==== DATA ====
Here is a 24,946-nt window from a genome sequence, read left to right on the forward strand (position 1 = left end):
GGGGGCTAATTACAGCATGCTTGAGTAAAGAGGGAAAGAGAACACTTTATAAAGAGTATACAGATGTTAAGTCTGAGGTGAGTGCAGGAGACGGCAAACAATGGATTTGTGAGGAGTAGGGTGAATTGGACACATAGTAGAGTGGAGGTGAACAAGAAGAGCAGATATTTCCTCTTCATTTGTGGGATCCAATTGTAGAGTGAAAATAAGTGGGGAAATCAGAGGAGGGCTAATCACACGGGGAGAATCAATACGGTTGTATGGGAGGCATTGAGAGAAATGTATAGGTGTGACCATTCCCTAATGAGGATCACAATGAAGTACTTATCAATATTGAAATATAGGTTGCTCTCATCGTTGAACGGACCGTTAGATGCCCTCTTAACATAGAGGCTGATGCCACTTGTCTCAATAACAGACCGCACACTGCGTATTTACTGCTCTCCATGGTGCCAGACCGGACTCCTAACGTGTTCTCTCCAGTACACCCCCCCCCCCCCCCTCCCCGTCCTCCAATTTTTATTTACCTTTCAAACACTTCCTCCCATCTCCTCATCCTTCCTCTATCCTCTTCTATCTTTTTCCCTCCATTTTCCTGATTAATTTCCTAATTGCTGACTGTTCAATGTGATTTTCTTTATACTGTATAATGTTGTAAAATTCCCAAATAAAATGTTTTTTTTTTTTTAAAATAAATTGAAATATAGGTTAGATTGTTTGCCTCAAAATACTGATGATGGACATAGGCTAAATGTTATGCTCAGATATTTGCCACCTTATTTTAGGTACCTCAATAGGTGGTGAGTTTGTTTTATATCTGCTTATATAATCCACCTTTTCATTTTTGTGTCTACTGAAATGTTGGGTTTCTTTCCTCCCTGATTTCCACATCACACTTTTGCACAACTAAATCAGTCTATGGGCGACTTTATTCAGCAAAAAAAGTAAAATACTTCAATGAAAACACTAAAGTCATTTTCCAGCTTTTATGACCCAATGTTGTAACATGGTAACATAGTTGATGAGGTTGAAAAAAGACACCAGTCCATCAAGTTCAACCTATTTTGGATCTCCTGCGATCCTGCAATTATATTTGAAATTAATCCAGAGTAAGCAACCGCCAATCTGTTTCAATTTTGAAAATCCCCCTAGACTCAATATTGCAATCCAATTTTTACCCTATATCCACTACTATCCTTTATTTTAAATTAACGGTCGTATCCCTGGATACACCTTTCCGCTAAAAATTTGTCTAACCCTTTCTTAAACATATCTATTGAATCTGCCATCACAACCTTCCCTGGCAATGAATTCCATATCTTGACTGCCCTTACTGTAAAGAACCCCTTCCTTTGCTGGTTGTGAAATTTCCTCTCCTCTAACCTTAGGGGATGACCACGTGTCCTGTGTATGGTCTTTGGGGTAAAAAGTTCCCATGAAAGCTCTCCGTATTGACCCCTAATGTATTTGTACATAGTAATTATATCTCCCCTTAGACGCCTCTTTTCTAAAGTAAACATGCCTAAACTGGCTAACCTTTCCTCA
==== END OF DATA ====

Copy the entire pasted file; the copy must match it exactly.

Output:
Here is a 24,946-nt window from a genome sequence, read left to right on the forward strand (position 1 = left end):
GGGGGCTAATTACAGCATGCTTGAGTAAAGAGGGAAAGAGAACACTTTATAAAGAGTATACAGATGTTAAGTCTGAGGTGAGTGCAGGAGACGGCAAACAATGGATTTGTGAGGAGTAGGGTGAATTGGACACATAGTAGAGTGGAGGTGAACAAGAAGAGCAGATATTTCCTCTTCATTTGTGGGATCCAATTGTAGAGTGAAAATAAGTGGGGAAATCAGAGGAGGGCTAATCACACGGGGAGAATCAATACGGTTGTATGGGAGGCATTGAGAGAAATGTATAGGTGTGACCATTCCCTAATGAGGATCACAATGAAGTACTTATCAATATTGAAATATAGGTTGCTCTCATCGTTGAACGGACCGTTAGATGCCCTCTTAACATAGAGGCTGATGCCACTTGTCTCAATAACAGACCGCACACTGCGTATTTACTGCTCTCCATGGTGCCAGACCGGACTCCTAACGTGTTCTCTCCAGTACACCCCCCCCCCCCCCCTCCCCGTCCTCCAATTTTTATTTACCTTTCAAACACTTCCTCCCATCTCCTCATCCTTCCTCTATCCTCTTCTATCTTTTTCCCTCCATTTTCCTGATTAATTTCCTAATTGCTGACTGTTCAATGTGATTTTCTTTATACTGTATAATGTTGTAAAATTCCCAAATAAAATGTTTTTTTTTTTTTAAAATAAATTGAAATATAGGTTAGATTGTTTGCCTCAAAATACTGATGATGGACATAGGCTAAATGTTATGCTCAGATATTTGCCACCTTATTTTAGGTACCTCAATAGGTGGTGAGTTTGTTTTATATCTGCTTATATAATCCACCTTTTCATTTTTGTGTCTACTGAAATGTTGGGTTTCTTTCCTCCCTGATTTCCACATCACACTTTTGCACAACTAAATCAGTCTATGGGCGACTTTATTCAGCAAAAAAAGTAAAATACTTCAATGAAAACACTAAAGTCATTTTCCAGCTTTTATGACCCAATGTTGTAACATGGTAACATAGTTGATGAGGTTGAAAAAAGACACCAGTCCATCAAGTTCAACCTATTTTGGATCTCCTGCGATCCTGCAATTATATTTGAAATTAATCCAGAGTAAGCAACCGCCAATCTGTTTCAATTTTGAAAATCCCCCTAGACTCAATATTGCAATCCAATTTTTACCCTATATCCACTACTATCCTTTATTTTAAATTAACGGTCGTATCCCTGGATACACCTTTCCGCTAAAAATTTGTCTAACCCTTTCTTAAACATATCTATTGAATCTGCCATCACAACCTTCCCTGGCAATGAATTCCATATCTTGACTGCCCTTACTGTAAAGAACCCCTTCCTTTGCTGGTTGTGAAATTTCCTCTCCTCTAACCTTAGGGGATGACCACGTGTCCTGTGTATGGTCTTTGGGGTAAAAAGTTCCCATGAAAGCTCTCCGTATTGACCCCTAATGTATTTGTACATAGTAATTATATCTCCCCTTAGACGCCTCTTTTCTAAAGTAAACATGCCTAAACTGGCTAACCTTTCCTCA